For prototype #3, I moved the electodes further down towards the wrist in hope that I'll be able to track individual finger movements. It had 17 electrodes, 2x8 going around the wrist, as well as a ground electrode at the lower palm. Only 9 of the 17 electrodes are connected, 8 directly to the ADC pins, and one to 1.65V, which I created through a voltage divider using two 560kΩ resistors between the 3.3V and GND pins of the Arduino, so that the electrode signals will nicely oscillate around the middle of the input voltage range.
It all started out like a piece of goth armwear:
Photo from the testing period:
Soldering wires to the electrodes:
The "opened" state shows the components of the device:
But it can be covered by wrapping around a layer of cloth, turning it into an inconspicuous fingerless glove:
If you look hard at this picture, you can see the LED of the Arduino glowing through the fabric, the voltage divider to the right of it, appearing like a line pressing through the fabric, the ground electrode on the lower right edge of my palm, and the food crumbs on my laptop :)
The signal seems to be much better, and as I move my arm and hand around, I can see distinct patterns using the Arduino IDE signal plotter, but for some reason the neural network doesn't seem to process it as well. Will need some tinkering. I hope it was not a mistake to leave out the electrodes at the upper forearm.
I already ordered parts for the next prototype. If all goes well, it's going to have 33 'trodes using analog multiplexers. The electrodes will be more professional & comfortable as well. Can't wait!❬2021-04-11❭
Adding some AI
Most neural interfaces I've seen so far require the human to train how to use the machine. Learn unintuitive rules like "Contract muscle X to perform action Y", and so on. But why can't we just stick a bunch of artificial neurons on top the human's biological neural network, and make the computer train them for us?
While we're at it, why not replace the entire signal processing code by a bunch of more artificial neurons? Surely a NN can figure out to do a bandpass filter and moving averages, and hopefully come up with something more advanced than that. The more I pretend that I know anything about signal processing, the worse this thing is going to get, so let's just leave it to the AI overlords.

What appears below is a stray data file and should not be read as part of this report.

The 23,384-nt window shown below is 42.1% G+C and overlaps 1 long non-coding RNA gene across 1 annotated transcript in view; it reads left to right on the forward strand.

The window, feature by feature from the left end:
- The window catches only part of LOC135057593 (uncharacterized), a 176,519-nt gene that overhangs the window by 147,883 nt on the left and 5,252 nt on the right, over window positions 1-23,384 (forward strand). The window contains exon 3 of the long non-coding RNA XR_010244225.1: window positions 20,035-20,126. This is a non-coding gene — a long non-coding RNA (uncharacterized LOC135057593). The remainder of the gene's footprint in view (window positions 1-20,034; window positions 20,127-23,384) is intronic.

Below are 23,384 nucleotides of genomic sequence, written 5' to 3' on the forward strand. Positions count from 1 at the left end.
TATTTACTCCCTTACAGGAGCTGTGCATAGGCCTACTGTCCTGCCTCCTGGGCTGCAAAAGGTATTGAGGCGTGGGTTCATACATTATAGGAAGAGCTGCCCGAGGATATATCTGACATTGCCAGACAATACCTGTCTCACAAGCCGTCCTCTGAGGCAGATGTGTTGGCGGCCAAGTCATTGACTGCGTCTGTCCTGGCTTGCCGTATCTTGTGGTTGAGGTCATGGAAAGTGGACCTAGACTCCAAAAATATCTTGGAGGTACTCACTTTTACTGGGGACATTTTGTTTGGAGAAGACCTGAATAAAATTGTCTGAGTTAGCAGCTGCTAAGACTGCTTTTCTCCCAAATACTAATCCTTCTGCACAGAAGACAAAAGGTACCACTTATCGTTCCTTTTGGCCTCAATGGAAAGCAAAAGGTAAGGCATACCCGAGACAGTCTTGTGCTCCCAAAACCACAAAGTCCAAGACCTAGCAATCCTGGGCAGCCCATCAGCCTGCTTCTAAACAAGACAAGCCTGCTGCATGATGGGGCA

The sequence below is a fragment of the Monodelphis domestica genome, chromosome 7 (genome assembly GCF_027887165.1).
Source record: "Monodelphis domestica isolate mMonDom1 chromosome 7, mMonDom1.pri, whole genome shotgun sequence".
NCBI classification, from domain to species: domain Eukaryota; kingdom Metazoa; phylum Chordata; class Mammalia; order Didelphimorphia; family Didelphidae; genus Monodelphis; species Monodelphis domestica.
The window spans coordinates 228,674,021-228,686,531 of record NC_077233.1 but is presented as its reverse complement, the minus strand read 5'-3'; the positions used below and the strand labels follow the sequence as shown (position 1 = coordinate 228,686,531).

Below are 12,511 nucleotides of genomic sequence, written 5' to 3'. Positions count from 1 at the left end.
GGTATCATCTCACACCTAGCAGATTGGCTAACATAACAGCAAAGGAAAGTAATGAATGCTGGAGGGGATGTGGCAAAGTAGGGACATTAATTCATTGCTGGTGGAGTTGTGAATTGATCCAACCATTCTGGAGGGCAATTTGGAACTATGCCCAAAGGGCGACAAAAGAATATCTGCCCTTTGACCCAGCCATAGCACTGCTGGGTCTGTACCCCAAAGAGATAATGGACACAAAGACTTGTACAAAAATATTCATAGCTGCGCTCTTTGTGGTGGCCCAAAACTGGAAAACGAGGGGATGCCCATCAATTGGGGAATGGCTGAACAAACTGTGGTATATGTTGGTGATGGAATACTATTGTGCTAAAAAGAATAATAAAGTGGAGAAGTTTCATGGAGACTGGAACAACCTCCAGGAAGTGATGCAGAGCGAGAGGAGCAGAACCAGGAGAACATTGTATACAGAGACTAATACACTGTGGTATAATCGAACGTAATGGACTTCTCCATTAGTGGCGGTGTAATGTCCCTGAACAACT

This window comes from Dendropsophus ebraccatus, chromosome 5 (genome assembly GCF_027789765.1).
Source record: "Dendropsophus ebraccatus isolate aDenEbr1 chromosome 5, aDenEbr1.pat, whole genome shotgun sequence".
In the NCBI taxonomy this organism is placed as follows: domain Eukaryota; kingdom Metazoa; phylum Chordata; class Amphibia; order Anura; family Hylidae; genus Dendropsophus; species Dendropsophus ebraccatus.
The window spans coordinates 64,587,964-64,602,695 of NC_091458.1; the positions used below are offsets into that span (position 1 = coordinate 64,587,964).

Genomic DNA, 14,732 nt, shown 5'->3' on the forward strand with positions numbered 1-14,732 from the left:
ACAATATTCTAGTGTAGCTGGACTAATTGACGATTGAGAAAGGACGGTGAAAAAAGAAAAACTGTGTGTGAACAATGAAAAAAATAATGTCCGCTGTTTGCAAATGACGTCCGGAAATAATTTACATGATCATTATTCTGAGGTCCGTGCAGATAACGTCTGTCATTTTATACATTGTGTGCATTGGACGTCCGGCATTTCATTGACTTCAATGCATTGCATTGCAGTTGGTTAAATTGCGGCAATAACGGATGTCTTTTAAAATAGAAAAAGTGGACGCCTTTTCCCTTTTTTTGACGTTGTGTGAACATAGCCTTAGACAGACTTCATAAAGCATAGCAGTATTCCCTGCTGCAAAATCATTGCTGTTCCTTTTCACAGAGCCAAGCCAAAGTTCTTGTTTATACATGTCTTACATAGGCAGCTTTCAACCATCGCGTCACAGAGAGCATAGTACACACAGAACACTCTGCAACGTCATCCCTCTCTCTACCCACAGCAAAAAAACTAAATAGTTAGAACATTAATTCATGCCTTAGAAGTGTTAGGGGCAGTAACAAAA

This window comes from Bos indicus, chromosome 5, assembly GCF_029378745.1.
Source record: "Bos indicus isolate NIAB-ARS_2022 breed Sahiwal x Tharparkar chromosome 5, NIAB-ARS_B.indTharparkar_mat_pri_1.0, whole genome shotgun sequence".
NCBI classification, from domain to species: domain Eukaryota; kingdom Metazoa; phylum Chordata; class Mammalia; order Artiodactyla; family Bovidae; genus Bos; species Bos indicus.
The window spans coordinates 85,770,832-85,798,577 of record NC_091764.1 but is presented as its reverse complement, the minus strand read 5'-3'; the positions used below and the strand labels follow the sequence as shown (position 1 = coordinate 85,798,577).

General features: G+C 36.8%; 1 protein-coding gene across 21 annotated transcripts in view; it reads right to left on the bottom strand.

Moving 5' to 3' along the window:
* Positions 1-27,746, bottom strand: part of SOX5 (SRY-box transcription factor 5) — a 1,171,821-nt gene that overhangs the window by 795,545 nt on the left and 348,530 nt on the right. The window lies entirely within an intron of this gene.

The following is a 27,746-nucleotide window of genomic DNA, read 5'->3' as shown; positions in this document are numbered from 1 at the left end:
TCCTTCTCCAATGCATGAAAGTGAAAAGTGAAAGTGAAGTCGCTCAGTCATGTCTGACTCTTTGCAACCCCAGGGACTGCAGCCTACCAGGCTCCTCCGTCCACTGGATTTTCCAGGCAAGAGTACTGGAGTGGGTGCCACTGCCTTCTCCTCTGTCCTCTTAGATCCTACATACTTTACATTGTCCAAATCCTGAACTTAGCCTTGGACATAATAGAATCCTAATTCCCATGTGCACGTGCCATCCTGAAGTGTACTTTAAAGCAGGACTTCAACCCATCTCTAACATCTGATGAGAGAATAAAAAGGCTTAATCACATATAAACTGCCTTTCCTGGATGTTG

The Arduino Part
The Arduino Nano 33 BLE Sense supports TensorFlow Lite, so I was eager to move the neural network prediction code onto the microcontroller, but that would slow down the development, so for now I just did it all on my laptop.
The Arduino code now just passes through the value of the analog pins to the serial port.
Calibrating with a neural network
For this, I built a simple user interface, mostly an empty window with a menu to select actions, and a key grabber. (source code)
The idea is to correlate hand/arm movements with keys that should be pressed when you perform those hand/arm movements. To train the AI to understand you, perform the following calibration steps:
- Put on the device and jack it into your laptop
- Start the Calibrator
- Select the action "Start/Resume Recording" to start gathering training data for the neural network
- Now for as long as you're comfortable (30 seconds worked for me), move your
hand around a bit. Hold it in various neutral positions, as well as
positions which should produce a certain action. Press the key on your
laptop whenever you intend your hand movement to produce that key press.
(e.g. wave to the left, and hold the left arrow key on the laptop at the
same time) The better you do this, the better the neural network will
understand wtf you want from it.
- Holding two keys at the same time is theoretically supported, but I used TKinter which has an unreliable key grabbing mechanism. Better stick to single keys for now.
- Tip: The electric signals change when you hold a position for a couple seconds. If you want the neural network to take this into account, hold the positions for a while during recording.
- Press Esc to stop recording
- Save the recordings, if desired
- Select the action "Train AI", and watch the console output. It will train it for 100 epochs by default. If you're not happy with the result yet, you can repeat this step until you are.
- Save the AI model, if desired
- Select the action "Activate AI". If everything worked out, the AI overlord will now try to recognize the input patterns with which you associated certain key presses, and press the keys for you. =D
I used this to walk left and right in 2020game.io and it worked pretty well. With zero manual signal processing and zero manual calibration! The mathemagical incantations just do it for me. This is awesome!
Some quick facts: